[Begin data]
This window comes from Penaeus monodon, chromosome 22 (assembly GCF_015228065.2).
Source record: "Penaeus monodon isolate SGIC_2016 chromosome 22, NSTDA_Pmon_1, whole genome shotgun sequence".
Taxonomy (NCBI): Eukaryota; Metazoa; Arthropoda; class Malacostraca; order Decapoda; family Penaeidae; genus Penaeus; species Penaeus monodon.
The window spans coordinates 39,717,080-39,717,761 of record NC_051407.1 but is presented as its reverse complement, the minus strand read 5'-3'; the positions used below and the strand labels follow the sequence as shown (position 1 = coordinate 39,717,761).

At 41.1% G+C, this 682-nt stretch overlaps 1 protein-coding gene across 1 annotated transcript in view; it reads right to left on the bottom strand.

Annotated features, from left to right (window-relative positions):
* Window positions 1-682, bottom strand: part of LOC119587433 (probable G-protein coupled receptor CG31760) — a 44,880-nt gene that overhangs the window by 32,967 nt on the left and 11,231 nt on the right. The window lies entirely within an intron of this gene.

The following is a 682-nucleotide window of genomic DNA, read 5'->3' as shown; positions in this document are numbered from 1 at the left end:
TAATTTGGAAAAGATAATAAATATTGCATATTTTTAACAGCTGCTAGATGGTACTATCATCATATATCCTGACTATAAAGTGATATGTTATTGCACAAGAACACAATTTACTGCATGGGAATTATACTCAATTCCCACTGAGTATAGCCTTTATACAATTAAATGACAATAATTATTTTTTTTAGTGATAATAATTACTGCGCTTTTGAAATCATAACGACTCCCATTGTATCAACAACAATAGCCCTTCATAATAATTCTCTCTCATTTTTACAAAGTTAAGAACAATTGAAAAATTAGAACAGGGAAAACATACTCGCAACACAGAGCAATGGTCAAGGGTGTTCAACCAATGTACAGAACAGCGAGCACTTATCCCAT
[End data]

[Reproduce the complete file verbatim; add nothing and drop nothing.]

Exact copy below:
This window comes from Penaeus monodon, chromosome 22 (assembly GCF_015228065.2).
Source record: "Penaeus monodon isolate SGIC_2016 chromosome 22, NSTDA_Pmon_1, whole genome shotgun sequence".
Taxonomy (NCBI): Eukaryota; Metazoa; Arthropoda; class Malacostraca; order Decapoda; family Penaeidae; genus Penaeus; species Penaeus monodon.
The window spans coordinates 39,717,080-39,717,761 of record NC_051407.1 but is presented as its reverse complement, the minus strand read 5'-3'; the positions used below and the strand labels follow the sequence as shown (position 1 = coordinate 39,717,761).

At 41.1% G+C, this 682-nt stretch overlaps 1 protein-coding gene across 1 annotated transcript in view; it reads right to left on the bottom strand.

Annotated features, from left to right (window-relative positions):
* Window positions 1-682, bottom strand: part of LOC119587433 (probable G-protein coupled receptor CG31760) — a 44,880-nt gene that overhangs the window by 32,967 nt on the left and 11,231 nt on the right. The window lies entirely within an intron of this gene.

The following is a 682-nucleotide window of genomic DNA, read 5'->3' as shown; positions in this document are numbered from 1 at the left end:
TAATTTGGAAAAGATAATAAATATTGCATATTTTTAACAGCTGCTAGATGGTACTATCATCATATATCCTGACTATAAAGTGATATGTTATTGCACAAGAACACAATTTACTGCATGGGAATTATACTCAATTCCCACTGAGTATAGCCTTTATACAATTAAATGACAATAATTATTTTTTTTAGTGATAATAATTACTGCGCTTTTGAAATCATAACGACTCCCATTGTATCAACAACAATAGCCCTTCATAATAATTCTCTCTCATTTTTACAAAGTTAAGAACAATTGAAAAATTAGAACAGGGAAAACATACTCGCAACACAGAGCAATGGTCAAGGGTGTTCAACCAATGTACAGAACAGCGAGCACTTATCCCAT